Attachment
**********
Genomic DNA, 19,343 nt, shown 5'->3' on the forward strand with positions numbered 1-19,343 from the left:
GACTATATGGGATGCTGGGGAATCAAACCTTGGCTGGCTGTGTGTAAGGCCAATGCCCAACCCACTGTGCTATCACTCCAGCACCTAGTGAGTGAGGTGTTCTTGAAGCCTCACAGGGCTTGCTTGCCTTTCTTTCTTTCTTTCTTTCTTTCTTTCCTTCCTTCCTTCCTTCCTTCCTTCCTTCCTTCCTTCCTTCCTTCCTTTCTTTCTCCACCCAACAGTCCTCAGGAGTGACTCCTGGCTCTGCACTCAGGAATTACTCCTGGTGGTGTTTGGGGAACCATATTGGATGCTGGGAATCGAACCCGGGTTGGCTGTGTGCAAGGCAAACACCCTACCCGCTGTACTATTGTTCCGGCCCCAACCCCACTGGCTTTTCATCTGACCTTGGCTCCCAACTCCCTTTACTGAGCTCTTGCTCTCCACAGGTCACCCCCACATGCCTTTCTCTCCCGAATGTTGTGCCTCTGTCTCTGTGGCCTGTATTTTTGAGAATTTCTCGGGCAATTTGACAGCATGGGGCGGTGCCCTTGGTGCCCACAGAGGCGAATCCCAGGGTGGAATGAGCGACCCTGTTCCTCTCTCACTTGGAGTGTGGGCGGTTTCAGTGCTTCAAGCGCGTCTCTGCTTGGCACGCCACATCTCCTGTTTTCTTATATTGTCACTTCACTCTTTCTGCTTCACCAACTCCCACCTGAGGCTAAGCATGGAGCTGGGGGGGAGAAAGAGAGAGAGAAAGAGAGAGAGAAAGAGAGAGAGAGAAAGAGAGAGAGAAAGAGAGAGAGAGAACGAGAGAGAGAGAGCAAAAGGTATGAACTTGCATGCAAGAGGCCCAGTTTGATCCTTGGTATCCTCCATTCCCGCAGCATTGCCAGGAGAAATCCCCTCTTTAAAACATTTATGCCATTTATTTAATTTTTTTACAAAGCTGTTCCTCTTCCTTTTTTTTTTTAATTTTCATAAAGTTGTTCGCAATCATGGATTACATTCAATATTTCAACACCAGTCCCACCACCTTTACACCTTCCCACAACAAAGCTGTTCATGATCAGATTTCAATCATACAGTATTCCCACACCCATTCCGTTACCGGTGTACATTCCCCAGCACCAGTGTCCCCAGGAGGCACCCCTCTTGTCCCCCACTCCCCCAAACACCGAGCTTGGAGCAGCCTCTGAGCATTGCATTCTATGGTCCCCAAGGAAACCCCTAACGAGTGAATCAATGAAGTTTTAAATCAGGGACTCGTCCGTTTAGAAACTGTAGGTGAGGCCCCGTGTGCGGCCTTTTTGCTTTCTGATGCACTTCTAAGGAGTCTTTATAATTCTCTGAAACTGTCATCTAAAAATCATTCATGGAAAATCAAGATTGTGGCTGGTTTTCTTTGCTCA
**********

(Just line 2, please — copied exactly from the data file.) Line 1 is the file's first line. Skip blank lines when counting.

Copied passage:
GACTATATGGGATGCTGGGGAATCAAACCTTGGCTGGCTGTGTGTAAGGCCAATGCCCAACCCACTGTGCTATCACTCCAGCACCTAGTGAGTGAGGTGTTCTTGAAGCCTCACAGGGCTTGCTTGCCTTTCTTTCTTTCTTTCTTTCTTTCTTTCCTTCCTTCCTTCCTTCCTTCCTTCCTTCCTTCCTTCCTTCCTTCCTTTCTTTCTCCACCCAACAGTCCTCAGGAGTGACTCCTGGCTCTGCACTCAGGAATTACTCCTGGTGGTGTTTGGGGAACCATATTGGATGCTGGGAATCGAACCCGGGTTGGCTGTGTGCAAGGCAAACACCCTACCCGCTGTACTATTGTTCCGGCCCCAACCCCACTGGCTTTTCATCTGACCTTGGCTCCCAACTCCCTTTACTGAGCTCTTGCTCTCCACAGGTCACCCCCACATGCCTTTCTCTCCCGAATGTTGTGCCTCTGTCTCTGTGGCCTGTATTTTTGAGAATTTCTCGGGCAATTTGACAGCATGGGGCGGTGCCCTTGGTGCCCACAGAGGCGAATCCCAGGGTGGAATGAGCGACCCTGTTCCTCTCTCACTTGGAGTGTGGGCGGTTTCAGTGCTTCAAGCGCGTCTCTGCTTGGCACGCCACATCTCCTGTTTTCTTATATTGTCACTTCACTCTTTCTGCTTCACCAACTCCCACCTGAGGCTAAGCATGGAGCTGGGGGGGAGAAAGAGAGAGAGAAAGAGAGAGAGAAAGAGAGAGAGAGAAAGAGAGAGAGAAAGAGAGAGAGAGAACGAGAGAGAGAGAGCAAAAGGTATGAACTTGCATGCAAGAGGCCCAGTTTGATCCTTGGTATCCTCCATTCCCGCAGCATTGCCAGGAGAAATCCCCTCTTTAAAACATTTATGCCATTTATTTAATTTTTTTACAAAGCTGTTCCTCTTCCTTTTTTTTTTTAATTTTCATAAAGTTGTTCGCAATCATGGATTACATTCAATATTTCAACACCAGTCCCACCACCTTTACACCTTCCCACAACAAAGCTGTTCATGATCAGATTTCAATCATACAGTATTCCCACACCCATTCCGTTACCGGTGTACATTCCCCAGCACCAGTGTCCCCAGGAGGCACCCCTCTTGTCCCCCACTCCCCCAAACACCGAGCTTGGAGCAGCCTCTGAGCATTGCATTCTATGGTCCCCAAGGAAACCCCTAACGAGTGAATCAATGAAGTTTTAAATCAGGGACTCGTCCGTTTAGAAACTGTAGGTGAGGCCCCGTGTGCGGCCTTTTTGCTTTCTGATGCACTTCTAAGGAGTCTTTATAATTCTCTGAAACTGTCATCTAAAAATCATTCATGGAAAATCAAGATTGTGGCTGGTTTTCTTTGCTCA